The characteristics of a bee’s head can vary dramatically, depending on the species, caste, and gender. Having said that, there are some core features of the head that most bees share.
Bees have two antennae at the front of their heads. The antennae may look simple, but they serve as complex sensory organs. A bee can touch, taste, and even hear with its antennae.
These long feelers can detect vibrations in the air around them. This is also how bees are able to smell, which is important for finding food sources and communication. Social bees use pheromones to deliver messages to each other.
Some castes, or classes, of bees, have more advanced antennae than others. For instance, the antennae of male bees (drones) are highly sensitive. This is to be able to detect the pheromones of viable females from a distance.
Bees are able to see, albeit not in the same way that we do. They actually have five eyes: two compound eyes and three ocelli.
The compound eyes are located on either side of the bee’s head. As the name suggests, each eye is made up of multiple parts.
Male bees typically have larger eyes than their female counterparts. As with their better-developed antennae, this is to assist in the mating process. The males have to be able to see well to locate and mate with a future queen.
The average eye of a honeybee consists of several thousand different units: these are called ommatidia. With these eyes, the bee has a full 360 degrees of vision. A worker bee has around 5000 ommatidia, while drones may have up to 10,000.
Bees are capable of seeing ultraviolet light that is invisible to our eyes. This light is one of the things that attracts them to bee-friendly flowers, along with the scent. The ability to see
ultraviolet light also helps the bee navigate on cloudier days.
The ocelli are three small eyes at the top of a bee’s head. These basic eyes can perceive light but not focus on an image, unlike compound eyes. Bees likely use their ocelli for orientation.
Mandibles are the teeth of the insect world. Bees use their mandibles for a wide range of purposes. Queen bees emit pheromones from their mandibles to control the colony. Most bees use their mandibles to chew or grasp whenever necessary. Some can use their mandibles as a method of defense.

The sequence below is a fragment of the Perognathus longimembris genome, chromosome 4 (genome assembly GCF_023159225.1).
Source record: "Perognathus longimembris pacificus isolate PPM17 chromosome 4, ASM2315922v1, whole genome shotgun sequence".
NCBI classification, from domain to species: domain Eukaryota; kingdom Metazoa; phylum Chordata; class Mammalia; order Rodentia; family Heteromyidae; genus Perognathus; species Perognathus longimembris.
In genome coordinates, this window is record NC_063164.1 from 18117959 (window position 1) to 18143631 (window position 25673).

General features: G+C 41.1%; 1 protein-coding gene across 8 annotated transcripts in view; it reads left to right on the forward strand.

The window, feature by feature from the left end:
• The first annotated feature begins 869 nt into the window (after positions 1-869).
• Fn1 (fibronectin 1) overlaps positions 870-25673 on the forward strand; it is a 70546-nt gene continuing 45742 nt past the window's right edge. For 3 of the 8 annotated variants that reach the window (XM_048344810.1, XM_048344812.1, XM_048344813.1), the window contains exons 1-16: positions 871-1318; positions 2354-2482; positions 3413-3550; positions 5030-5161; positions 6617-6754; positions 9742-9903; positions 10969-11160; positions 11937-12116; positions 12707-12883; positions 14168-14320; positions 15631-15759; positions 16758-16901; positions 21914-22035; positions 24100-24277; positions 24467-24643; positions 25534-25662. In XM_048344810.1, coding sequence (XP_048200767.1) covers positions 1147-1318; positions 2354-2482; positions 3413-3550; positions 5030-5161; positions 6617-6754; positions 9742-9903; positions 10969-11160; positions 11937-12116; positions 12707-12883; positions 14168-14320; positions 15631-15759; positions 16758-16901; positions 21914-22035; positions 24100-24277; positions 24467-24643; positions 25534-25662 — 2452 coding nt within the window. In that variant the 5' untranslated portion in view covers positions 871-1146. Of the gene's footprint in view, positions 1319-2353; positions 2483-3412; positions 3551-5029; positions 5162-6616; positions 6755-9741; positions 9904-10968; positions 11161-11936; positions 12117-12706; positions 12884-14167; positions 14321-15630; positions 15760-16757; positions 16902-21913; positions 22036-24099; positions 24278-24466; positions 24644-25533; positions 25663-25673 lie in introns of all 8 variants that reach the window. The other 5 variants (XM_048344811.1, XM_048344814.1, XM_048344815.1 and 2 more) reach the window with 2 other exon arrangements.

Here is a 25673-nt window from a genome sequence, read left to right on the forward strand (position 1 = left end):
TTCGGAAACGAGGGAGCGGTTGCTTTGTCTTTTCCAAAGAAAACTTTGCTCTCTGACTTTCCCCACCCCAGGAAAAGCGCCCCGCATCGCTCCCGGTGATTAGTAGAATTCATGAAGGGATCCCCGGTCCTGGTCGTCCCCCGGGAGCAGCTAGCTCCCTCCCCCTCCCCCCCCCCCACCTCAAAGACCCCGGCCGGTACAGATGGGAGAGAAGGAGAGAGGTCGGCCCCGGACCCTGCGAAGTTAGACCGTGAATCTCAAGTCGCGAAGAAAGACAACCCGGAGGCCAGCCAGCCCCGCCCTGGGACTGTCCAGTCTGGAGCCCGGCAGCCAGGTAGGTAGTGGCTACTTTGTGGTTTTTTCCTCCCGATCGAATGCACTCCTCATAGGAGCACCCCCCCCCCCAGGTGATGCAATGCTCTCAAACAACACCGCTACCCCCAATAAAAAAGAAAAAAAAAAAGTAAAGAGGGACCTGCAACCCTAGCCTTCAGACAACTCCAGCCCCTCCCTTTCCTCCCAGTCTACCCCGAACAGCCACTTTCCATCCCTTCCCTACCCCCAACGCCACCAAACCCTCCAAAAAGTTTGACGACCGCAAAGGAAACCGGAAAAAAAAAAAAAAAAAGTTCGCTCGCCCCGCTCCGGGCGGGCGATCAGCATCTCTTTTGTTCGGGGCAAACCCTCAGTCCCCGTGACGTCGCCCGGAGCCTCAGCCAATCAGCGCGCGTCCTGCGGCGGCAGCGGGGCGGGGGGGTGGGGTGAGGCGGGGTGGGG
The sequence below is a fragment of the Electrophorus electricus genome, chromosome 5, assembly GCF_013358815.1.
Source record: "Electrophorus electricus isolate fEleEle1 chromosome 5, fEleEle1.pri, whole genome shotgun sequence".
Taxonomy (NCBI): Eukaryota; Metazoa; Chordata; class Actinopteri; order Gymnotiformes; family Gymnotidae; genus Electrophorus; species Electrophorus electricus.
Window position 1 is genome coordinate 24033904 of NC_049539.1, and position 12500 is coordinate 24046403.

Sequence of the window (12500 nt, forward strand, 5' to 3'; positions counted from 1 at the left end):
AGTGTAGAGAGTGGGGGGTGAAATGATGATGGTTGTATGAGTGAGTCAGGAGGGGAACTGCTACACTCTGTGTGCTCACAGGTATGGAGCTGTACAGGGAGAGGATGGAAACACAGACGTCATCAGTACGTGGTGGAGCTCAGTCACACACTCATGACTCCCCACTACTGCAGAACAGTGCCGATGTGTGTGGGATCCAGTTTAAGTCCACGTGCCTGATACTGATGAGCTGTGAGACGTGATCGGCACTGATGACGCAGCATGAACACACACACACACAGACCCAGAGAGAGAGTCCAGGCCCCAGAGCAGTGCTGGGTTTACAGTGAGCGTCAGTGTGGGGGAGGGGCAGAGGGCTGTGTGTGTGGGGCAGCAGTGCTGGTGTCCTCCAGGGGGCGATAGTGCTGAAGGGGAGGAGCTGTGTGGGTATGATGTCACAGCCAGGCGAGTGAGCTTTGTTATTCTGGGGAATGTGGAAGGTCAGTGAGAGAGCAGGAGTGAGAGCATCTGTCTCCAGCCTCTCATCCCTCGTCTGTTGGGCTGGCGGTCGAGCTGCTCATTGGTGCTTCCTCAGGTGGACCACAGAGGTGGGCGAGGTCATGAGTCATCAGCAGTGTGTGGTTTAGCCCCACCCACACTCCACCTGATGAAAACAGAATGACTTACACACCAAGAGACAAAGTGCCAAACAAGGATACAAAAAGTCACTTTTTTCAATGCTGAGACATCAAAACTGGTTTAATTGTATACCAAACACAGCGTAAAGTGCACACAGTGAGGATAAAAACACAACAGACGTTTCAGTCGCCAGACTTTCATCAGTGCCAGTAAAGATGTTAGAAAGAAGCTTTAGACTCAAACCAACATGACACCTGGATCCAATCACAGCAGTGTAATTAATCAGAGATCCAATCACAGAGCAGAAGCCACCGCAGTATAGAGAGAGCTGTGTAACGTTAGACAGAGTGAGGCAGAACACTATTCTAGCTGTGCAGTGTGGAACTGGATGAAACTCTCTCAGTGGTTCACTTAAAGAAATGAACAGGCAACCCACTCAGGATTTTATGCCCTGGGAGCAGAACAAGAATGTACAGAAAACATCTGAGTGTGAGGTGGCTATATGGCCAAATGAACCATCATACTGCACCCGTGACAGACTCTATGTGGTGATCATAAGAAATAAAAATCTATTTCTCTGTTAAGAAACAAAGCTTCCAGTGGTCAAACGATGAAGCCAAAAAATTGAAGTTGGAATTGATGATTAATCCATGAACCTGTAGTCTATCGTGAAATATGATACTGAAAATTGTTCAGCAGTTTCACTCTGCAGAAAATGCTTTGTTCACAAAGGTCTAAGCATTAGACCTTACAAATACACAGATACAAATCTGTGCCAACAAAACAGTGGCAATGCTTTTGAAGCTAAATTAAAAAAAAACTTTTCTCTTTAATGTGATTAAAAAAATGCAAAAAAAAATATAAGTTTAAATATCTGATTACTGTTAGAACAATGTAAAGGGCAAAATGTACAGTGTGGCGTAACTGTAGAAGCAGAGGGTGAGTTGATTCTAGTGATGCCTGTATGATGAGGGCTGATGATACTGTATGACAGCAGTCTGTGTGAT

Mandibles can be sharp or blunted—it all depends on the bee. Carpenter bees have mandibles capable of chewing through wood. The mandibles of honeybee workers can be used to manipulate beeswax and clean other bees.
The proboscis is the second mouthpart of a bee. The bee uses the proboscis to suck nectar from plants. It’s also used to transfer food mouth-to-mouth between bees.
Bumblebees are excellent pollinators because the proboscis of this species is longer than other bees. This allows them to feed off many species of flowers and plants, pollinating as they feed.
Honey-producing worker bees are equipped with special glands. These glands secrete royal jelly, a special substance fed to the queen bee. If female honeybee larvae are fed royal jelly throughout the larval stage, they will develop into queens.
The abdomen of a bee holds the insect’s essential organs. It is hard-shelled for protection. In terms of appearance, abdomens come in all shapes, colors, and sizes.
Some bees, such as honeybees and bumblebees, have hairy abdomens. This is to assist with pollinating. Others, such as carpenter bees, have smooth, shiny abdomens.
The abdomen is home to the bee’s two stomachs (yes, you did read that correctly!) and heart, as well as the circulatory system.
Honey-producing bees have a honey stomach, also called a crop. This is a pouch the bees store nectar in to take back to the hive to process into honey. It expands to accommodate a significant amount (proportionately) of nectar, and contracts when empty.
Bees that produce wax have glands on their abdomen for this purpose. Species like bumblebees make wax to build nectar pots. Honeybee workers use their wax glands to construct combs inside the beehive.
Bees that are a part of the Apis (honeybees) species have a Nasonov gland. This gland is found at the tip of a working honeybee’s abdomen.
It emits pheromones that the workers use to exchange messages. This can be anything from finding a good food source to keeping the colony together while swarming.
Venom Sac and Stinger
In stinging bees, the venom sac is what holds the stinger’s poison. It is located in the rear of the abdomen, near the stinger. When not in use, a bee’s stinger is retracted inside the abdomen.
Not all bees have reproductive organs. In bee colonies, the workers are sexually immature. They are incapable of reproducing. Only queen bees and male drones can reproduce.
A reproductive female bee (or queen) has her ovaries and spermatheca in the abdomen. Her abdomen is usually elongated, as her ovaries take up a lot of space.
The spermatheca is where sperm is stored over the queen’s life. Queen bees mate only once a lifetime. They are able to produce hundreds or thousands more bees from the sperm stored in their abdomens.
A drone’s sexual organs are internal; and will emerge during mating. Once the drone has mated, his sexual organs will remain inside the future queen bee. As you might expect, therefore, drones don’t survive after mating.
As with most insects in the Hymenoptera family, bees are winged. They have two pairs of wings attached to their thorax. The thorax is the segment between the bee’s head and abdomen.